So, when faced with the 2,920 files included in the transfer, labeled in no particularly helpful way, in non-chronological order, and with extraneous files included, I rolled up my sleeves and got to work. With the application of some helpful programs and a little more spreadsheet data entry than I would like to admit to, I ended up with some 2,000 articles renamed in chronological order. I grouped and combined the files by year, which was in keeping with the way we have previously provided access to press releases available in the UDC.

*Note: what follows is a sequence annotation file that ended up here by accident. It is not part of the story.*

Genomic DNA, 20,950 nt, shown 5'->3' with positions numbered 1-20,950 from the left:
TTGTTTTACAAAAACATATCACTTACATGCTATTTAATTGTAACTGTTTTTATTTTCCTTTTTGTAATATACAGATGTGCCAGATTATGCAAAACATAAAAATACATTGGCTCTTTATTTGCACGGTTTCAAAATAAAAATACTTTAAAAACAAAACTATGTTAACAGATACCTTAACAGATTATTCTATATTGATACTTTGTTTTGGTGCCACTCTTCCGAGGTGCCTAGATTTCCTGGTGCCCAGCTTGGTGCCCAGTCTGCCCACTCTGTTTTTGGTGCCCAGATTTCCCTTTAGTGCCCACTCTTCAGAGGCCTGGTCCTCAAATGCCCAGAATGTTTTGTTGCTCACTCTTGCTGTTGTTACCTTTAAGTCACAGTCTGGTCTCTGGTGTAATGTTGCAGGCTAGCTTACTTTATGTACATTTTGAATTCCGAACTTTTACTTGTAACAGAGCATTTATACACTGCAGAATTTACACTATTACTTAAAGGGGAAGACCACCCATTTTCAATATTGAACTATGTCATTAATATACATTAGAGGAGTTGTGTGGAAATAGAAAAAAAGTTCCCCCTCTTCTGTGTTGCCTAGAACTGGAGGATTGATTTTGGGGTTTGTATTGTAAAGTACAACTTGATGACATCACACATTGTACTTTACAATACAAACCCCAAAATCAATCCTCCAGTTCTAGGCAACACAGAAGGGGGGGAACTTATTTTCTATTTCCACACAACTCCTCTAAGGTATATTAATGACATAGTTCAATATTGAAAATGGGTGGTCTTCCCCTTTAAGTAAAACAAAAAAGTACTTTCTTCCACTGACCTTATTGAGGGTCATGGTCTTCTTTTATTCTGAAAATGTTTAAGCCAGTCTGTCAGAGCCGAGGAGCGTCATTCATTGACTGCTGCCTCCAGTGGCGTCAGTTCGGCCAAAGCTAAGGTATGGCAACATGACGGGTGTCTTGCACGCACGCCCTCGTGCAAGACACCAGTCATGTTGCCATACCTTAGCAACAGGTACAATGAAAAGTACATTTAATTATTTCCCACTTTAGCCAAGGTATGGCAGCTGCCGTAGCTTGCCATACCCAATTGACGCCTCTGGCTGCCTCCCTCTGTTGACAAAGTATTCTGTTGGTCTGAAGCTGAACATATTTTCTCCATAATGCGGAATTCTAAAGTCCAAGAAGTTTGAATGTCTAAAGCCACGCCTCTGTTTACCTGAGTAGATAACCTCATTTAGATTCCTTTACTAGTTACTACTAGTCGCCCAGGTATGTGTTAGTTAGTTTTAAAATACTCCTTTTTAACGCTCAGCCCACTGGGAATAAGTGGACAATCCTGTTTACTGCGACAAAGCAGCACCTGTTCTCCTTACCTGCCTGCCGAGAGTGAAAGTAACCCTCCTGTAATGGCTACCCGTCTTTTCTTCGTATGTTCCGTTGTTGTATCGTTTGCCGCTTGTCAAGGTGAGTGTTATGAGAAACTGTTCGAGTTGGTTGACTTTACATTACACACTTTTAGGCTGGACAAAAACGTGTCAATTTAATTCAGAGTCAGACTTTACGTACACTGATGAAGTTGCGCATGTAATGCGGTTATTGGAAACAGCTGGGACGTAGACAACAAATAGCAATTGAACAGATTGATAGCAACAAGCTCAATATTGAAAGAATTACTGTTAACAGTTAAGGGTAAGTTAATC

All that was left was to OCR and upload, right?

And everything screeched to a halt. Because of the way the files had been downloaded and converted, every page of every file contained renderable text from the original stylesheet hidden within an additional layer that prevented OCR’ing with our available tools, and we were unable to invest more time to find an acceptable solution.

Attempted extracted text

 

Thus, these news releases now sit in the UDC, six 1000 page documents that cannot be full-text searched but are, mercifully, in chronological order. The irony of having our born-digital materials return to the same limitations that plagued our analogue press releases, prior to the adoption of the UDC, has not been lost on us.